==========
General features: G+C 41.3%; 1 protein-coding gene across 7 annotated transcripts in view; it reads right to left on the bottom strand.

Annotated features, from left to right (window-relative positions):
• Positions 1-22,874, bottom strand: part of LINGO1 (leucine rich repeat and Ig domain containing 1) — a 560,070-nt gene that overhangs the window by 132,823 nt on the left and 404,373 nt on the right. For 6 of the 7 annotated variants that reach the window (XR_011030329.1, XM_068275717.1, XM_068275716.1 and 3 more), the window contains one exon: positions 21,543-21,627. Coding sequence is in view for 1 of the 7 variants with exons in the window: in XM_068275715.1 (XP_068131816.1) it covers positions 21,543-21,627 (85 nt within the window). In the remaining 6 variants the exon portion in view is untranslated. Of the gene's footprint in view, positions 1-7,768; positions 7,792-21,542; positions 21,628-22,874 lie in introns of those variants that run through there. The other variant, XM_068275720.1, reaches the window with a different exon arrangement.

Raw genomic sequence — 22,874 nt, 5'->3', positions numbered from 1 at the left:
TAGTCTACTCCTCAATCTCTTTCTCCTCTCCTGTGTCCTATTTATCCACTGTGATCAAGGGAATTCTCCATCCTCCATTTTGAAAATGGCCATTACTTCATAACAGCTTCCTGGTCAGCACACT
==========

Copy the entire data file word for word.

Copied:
General features: G+C 41.3%; 1 protein-coding gene across 7 annotated transcripts in view; it reads right to left on the bottom strand.

Annotated features, from left to right (window-relative positions):
• Positions 1-22,874, bottom strand: part of LINGO1 (leucine rich repeat and Ig domain containing 1) — a 560,070-nt gene that overhangs the window by 132,823 nt on the left and 404,373 nt on the right. For 6 of the 7 annotated variants that reach the window (XR_011030329.1, XM_068275717.1, XM_068275716.1 and 3 more), the window contains one exon: positions 21,543-21,627. Coding sequence is in view for 1 of the 7 variants with exons in the window: in XM_068275715.1 (XP_068131816.1) it covers positions 21,543-21,627 (85 nt within the window). In the remaining 6 variants the exon portion in view is untranslated. Of the gene's footprint in view, positions 1-7,768; positions 7,792-21,542; positions 21,628-22,874 lie in introns of those variants that run through there. The other variant, XM_068275720.1, reaches the window with a different exon arrangement.

Raw genomic sequence — 22,874 nt, 5'->3', positions numbered from 1 at the left:
TAGTCTACTCCTCAATCTCTTTCTCCTCTCCTGTGTCCTATTTATCCACTGTGATCAAGGGAATTCTCCATCCTCCATTTTGAAAATGGCCATTACTTCATAACAGCTTCCTGGTCAGCACACT